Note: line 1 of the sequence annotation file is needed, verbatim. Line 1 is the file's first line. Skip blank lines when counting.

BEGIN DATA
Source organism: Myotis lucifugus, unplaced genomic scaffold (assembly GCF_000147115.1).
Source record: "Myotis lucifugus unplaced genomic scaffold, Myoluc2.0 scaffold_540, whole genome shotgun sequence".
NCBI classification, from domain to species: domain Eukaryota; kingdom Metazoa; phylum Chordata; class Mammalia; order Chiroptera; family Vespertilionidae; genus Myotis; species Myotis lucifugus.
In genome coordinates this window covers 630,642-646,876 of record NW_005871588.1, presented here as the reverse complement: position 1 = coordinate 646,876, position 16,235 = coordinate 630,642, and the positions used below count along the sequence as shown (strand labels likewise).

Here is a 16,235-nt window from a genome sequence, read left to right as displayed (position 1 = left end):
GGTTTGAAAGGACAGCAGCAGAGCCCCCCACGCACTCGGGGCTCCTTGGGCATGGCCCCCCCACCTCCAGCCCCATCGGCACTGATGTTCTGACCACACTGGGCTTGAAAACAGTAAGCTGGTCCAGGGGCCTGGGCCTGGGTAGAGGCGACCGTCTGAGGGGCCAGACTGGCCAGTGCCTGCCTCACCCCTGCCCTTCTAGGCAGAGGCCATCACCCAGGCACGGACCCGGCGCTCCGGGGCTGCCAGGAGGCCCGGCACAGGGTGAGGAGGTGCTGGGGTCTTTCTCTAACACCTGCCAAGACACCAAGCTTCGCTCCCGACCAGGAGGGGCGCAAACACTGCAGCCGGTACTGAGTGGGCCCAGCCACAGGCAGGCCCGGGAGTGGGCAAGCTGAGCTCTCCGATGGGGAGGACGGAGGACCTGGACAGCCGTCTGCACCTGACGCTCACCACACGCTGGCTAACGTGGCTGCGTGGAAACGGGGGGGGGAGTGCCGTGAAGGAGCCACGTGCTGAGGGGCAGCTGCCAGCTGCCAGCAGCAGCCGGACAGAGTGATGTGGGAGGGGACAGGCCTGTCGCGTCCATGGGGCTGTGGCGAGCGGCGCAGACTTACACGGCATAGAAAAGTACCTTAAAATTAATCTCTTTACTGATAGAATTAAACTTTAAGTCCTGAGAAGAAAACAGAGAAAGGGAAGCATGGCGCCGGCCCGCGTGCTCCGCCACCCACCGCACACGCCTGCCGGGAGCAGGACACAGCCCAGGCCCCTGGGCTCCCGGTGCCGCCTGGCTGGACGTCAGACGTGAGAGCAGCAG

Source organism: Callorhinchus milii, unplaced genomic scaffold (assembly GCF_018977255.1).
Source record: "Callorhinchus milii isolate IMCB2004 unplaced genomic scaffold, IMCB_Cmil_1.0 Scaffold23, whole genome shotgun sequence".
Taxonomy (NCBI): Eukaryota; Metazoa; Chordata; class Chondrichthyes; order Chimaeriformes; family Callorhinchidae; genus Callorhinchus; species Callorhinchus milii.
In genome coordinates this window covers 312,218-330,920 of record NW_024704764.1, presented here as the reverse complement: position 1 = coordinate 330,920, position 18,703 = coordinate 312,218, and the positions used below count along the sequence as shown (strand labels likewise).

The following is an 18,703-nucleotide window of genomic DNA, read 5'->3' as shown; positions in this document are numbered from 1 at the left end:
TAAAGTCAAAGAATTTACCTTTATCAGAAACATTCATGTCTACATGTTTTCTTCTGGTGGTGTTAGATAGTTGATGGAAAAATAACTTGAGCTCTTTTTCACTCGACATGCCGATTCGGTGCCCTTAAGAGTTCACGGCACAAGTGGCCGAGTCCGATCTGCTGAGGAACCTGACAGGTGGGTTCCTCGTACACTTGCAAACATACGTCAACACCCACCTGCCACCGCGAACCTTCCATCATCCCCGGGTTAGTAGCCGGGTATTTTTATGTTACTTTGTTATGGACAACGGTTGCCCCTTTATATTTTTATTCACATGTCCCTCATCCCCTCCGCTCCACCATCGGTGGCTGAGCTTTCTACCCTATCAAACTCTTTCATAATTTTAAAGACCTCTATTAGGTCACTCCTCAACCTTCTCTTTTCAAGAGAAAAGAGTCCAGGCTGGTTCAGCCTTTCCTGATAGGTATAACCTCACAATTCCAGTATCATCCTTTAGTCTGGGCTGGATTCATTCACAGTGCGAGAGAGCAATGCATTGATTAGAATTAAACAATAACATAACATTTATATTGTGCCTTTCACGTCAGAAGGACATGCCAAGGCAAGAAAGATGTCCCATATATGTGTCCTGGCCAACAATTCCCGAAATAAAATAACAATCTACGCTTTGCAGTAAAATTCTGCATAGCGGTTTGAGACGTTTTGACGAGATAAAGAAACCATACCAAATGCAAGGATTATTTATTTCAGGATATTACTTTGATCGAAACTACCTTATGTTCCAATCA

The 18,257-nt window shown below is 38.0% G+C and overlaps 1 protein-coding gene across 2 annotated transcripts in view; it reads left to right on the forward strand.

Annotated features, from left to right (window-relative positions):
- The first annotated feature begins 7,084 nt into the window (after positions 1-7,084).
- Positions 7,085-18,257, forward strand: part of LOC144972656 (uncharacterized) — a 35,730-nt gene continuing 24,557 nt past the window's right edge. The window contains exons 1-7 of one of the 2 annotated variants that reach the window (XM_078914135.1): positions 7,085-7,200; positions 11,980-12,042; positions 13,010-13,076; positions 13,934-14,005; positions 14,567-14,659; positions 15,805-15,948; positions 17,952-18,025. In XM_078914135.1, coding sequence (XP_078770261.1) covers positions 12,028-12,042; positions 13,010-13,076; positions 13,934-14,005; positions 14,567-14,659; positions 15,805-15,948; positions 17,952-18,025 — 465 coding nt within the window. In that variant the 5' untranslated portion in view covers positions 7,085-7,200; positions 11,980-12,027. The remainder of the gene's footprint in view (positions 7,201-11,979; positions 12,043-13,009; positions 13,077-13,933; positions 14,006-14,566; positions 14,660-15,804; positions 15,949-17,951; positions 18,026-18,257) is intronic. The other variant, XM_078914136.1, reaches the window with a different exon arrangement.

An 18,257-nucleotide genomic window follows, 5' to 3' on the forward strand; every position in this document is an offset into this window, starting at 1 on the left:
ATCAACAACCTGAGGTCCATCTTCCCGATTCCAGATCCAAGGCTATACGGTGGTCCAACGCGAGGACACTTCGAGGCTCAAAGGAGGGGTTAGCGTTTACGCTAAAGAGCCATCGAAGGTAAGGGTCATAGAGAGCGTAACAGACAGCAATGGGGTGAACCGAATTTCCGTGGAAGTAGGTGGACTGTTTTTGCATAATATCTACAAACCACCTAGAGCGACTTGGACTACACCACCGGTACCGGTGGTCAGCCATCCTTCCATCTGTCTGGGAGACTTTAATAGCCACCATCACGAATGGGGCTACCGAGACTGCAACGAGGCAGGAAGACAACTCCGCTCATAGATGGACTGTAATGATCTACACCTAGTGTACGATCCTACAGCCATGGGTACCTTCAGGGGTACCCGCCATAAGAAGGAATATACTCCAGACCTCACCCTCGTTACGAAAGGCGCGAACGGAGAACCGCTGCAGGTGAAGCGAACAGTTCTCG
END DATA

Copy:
Source organism: Myotis lucifugus, unplaced genomic scaffold (assembly GCF_000147115.1).